Pledging money, research and expertise for local law enforcement, U.S. Attorney General Jeff Sessions brought a face to the Trump administration’s pro-police message during a speech Friday in St. Louis.
He also made general mention of the 2014 unrest in Ferguson after Michael Brown was shot and killed by a white officer, and the tensions between police and African-Americans.
Outside, dozens of protesters expressed their frustration with Sessions’ alleged ties to Russia. The former U.S. senator from Alabama recused himself in early March from any investigation concerning Russia’s possible influence on the 2016 presidential elections.
The crowd inside the Thomas F. Eagleton federal courthouse included local police chiefs, prosecutors and the heads of the Federal Bureau of Investigation and Drug Enforcement Agency in St. Louis.
“All of us in law enforcement want to keep our communities safe, plain and simple,” Sessions told them. “For many of you and your staff, you take the extra step of putting your lives on the line with that traffic stop, that search warrant, that response to a disturbance in a home and making arrests. So we are all disturbed to learn that violent crime is on the rise in our country.”
Violent crime remains well below where it was a decade ago, and Sessions acknowledged rates are at historic lows. But the Trump administration has seized on a small increase between 2014 and 2015, which Sessions said “risks losing the hard-won gains that have made our country safer and more prosperous, and you will not have prosperity if your communities aren’t safe.”
He also pledged to use “every lawful tool” to help cities get the most violent of their criminals of the streets.
“The more people that have proven they are dangerous, that they are lawless and violent, that are in the slammer, the fewer people are going to get killed,” Sessions said. “It’s just plain mathematics.”
Sessions met with law enforcement officials after his speech. St. Louis Metropolitan Police Chief Sam Dotson said the attorney general told them that departments should not expect a large influx of federal money to help hire officers. But, Dotson said, Sessions promised that federal agencies like the FBI, DEA and the Bureau of Alcohol, Tobacco, Firearms and Explosives will step into the gap.
“If we get the same results by increased focus by the federal agencies, I’m for that too,” Dotson said.
St. Louis County Police Chief Jon Belmar said he appreciated that Sessions took the time to come talk to officials in St. Louis. Crime looks different here than it does in New York or Los Angeles, he said.
And, he added, it was a nice boost to the morale of rank-and-file officers.
"We're pretty pragmatic as chiefs, but if you're the officers out there on the streets, you want to hear that support from the federal government," Belmar said.
Sessions attributed much of the increase in violent crime to the drug cartels bringing heroin into the country, a segment of the speech that at times was reminiscent of 1980s anti-drug campaigns, as he encouraged parents to “talk to our children correctly” and prevent them from being “seduced into this devastating disease of addiction.”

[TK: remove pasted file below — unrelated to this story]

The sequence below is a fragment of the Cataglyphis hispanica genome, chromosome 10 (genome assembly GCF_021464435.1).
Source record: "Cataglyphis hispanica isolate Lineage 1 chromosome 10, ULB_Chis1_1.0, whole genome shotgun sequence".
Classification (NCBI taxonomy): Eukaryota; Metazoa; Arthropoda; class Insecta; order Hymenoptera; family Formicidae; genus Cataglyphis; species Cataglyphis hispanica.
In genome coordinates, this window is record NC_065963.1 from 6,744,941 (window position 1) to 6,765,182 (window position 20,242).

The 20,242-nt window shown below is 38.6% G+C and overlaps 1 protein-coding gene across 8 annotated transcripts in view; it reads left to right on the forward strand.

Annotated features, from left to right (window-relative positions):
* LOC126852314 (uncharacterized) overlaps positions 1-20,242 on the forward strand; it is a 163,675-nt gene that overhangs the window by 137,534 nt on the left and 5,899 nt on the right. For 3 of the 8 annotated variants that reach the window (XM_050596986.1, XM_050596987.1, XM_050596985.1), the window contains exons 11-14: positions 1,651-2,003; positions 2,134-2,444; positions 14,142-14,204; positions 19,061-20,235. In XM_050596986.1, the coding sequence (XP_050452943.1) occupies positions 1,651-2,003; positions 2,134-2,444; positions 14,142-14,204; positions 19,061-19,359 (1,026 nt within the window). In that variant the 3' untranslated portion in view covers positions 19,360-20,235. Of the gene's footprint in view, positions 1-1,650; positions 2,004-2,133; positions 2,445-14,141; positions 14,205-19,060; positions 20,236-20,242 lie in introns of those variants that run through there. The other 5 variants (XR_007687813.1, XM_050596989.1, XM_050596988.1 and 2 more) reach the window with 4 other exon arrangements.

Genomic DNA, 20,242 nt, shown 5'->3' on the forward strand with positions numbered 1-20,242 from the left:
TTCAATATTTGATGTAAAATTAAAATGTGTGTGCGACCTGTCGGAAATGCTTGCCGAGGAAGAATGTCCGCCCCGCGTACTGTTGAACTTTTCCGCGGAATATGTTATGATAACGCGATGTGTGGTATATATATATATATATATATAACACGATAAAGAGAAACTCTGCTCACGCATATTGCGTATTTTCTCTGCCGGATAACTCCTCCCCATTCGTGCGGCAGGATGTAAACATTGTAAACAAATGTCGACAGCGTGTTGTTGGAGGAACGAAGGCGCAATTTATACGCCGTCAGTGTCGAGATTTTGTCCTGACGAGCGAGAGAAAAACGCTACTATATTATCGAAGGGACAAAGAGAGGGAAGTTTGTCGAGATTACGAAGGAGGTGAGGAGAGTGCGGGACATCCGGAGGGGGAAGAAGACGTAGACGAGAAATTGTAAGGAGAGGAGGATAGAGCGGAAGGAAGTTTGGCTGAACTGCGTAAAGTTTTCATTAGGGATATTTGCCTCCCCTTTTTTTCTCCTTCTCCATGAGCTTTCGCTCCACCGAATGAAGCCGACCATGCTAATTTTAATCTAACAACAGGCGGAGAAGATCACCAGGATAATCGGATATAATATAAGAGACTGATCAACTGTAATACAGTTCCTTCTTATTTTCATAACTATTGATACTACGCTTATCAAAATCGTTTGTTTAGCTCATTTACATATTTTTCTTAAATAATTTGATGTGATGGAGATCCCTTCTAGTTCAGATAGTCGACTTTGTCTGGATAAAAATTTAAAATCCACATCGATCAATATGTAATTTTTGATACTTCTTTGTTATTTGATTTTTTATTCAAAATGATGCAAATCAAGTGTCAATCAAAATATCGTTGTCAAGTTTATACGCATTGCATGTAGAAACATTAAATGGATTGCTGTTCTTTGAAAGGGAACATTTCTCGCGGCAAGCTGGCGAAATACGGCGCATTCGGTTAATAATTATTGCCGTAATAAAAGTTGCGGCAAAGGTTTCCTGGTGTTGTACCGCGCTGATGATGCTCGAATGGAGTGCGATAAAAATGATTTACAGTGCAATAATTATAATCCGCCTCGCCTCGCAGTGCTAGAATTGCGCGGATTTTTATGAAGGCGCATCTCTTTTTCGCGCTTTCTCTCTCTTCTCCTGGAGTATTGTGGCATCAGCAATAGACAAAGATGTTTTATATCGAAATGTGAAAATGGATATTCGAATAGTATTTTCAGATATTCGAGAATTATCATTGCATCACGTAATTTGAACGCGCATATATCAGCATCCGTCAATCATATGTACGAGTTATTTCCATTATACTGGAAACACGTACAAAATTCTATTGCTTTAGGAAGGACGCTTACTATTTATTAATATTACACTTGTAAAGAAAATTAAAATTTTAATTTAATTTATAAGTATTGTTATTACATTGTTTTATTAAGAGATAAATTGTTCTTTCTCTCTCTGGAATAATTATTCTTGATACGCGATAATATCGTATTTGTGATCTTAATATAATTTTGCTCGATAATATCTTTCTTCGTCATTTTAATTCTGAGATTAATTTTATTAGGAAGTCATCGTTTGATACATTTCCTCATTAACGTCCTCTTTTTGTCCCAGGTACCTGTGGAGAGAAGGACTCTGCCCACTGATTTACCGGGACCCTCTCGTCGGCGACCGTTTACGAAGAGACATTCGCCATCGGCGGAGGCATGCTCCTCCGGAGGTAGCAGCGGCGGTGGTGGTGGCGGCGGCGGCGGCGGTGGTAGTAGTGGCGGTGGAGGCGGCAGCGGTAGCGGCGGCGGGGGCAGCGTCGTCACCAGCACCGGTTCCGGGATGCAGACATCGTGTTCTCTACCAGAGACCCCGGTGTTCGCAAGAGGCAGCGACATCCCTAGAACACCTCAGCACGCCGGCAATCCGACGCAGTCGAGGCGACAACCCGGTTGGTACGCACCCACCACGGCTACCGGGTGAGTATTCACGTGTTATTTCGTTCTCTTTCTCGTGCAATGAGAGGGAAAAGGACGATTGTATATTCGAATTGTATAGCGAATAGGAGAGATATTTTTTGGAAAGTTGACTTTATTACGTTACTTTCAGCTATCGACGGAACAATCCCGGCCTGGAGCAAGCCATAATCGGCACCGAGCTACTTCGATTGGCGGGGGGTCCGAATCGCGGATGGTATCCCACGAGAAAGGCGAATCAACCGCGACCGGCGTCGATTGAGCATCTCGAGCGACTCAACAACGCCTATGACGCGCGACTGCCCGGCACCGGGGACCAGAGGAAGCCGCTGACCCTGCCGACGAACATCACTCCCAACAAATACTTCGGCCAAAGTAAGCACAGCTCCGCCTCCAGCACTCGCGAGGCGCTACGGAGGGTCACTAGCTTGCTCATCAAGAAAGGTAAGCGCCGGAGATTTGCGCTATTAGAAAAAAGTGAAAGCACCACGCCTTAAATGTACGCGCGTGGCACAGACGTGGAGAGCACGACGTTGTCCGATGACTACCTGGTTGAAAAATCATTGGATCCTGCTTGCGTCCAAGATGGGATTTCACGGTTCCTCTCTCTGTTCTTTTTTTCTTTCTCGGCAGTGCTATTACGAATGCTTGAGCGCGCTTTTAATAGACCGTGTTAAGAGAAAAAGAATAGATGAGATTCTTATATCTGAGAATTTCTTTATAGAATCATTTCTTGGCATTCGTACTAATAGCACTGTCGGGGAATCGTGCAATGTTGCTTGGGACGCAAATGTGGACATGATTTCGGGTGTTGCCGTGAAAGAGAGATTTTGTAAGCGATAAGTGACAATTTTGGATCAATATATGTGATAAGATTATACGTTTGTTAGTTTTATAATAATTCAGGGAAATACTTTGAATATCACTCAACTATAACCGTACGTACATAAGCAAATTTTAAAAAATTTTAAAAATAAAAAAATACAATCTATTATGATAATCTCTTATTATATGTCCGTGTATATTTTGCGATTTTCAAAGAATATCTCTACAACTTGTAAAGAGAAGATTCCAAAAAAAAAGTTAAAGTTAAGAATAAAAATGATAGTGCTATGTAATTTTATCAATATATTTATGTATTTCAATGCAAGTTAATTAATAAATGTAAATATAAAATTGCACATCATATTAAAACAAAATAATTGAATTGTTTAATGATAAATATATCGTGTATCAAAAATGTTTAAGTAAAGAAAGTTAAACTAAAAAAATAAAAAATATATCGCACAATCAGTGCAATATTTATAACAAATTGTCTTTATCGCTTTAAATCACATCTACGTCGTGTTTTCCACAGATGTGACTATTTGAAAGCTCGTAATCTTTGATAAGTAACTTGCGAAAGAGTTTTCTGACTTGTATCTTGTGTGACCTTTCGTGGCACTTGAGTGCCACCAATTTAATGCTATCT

Sessions acknowledged that the strained relationship between law enforcement and people of color — highlighted by Brown’s death — can and must be improved, though he did not specifically mention the findings of his department’s own report on the city.
“You are one community altogether, and what’s not healthy for one area diminishes us all,” he said.
But, he also laid some of the blame for the increase in crime at the feet of those tensions, or what’s sometimes called the “Ferguson effect.”
“In some cities, arrests have fallen substantially because of pressure not to overreact even as murder rates in those cities are going up substantially,” he said. “This is not a good trend.”
Sessions, however, pledged that the Department of Justice would continue to fulfill his role in fixing police misconduct, though he made sure to add that “most of them men and women in law enforcement are good and decent people.”
The Justice Department’s commitment to police reforms is being watched closely in Ferguson, which is operating its police department and courts under a 2016 federal consent decree. But Ferguson Police Chief Delrish Moss said he isn’t concerned.
“I’ve been working with the DOJ. We meet on a weekly basis. They remain as committed as they’ve always been to the reforms that we agreed upon, and that work hasn’t stopped.”
In the hour before Sessions’ arrival, dozens of protesters stood outside of the courthouse, many holding signs that called the attorney general a racist, a traitor, a liar or some combination of the three.
Several addressed Sessions’ conversations with the Russian ambassador that occurred before Trump won in November. Kathleen Pszonka, 69, a resident of Fenton, held a sign with Russian letters that translated to “Resign Russian traitor.”
“He lied to us during his hearings to get into this administration,” Pszonka said. “He lied twice that he didn’t have any collusion with the Russians and that was proved wrong.”
Others were concerned about allegations of racism that cost Sessions a federal judgeship in 1986, which referred to disparaging remarks he made about civil rights organizations and jokes about the Klu Klux Klan.
“Jeff Sessions is, from what I can tell personally, a racist,” said Mitch Eagles, 25. “He supports policies that are racist and St. Louis has been trying to fix a lot of these problems. I don’t think he is going to be supportive of those. He’s just not what I want our city to be seeing.”
Eli Chen and Marie Schwartz contributed.
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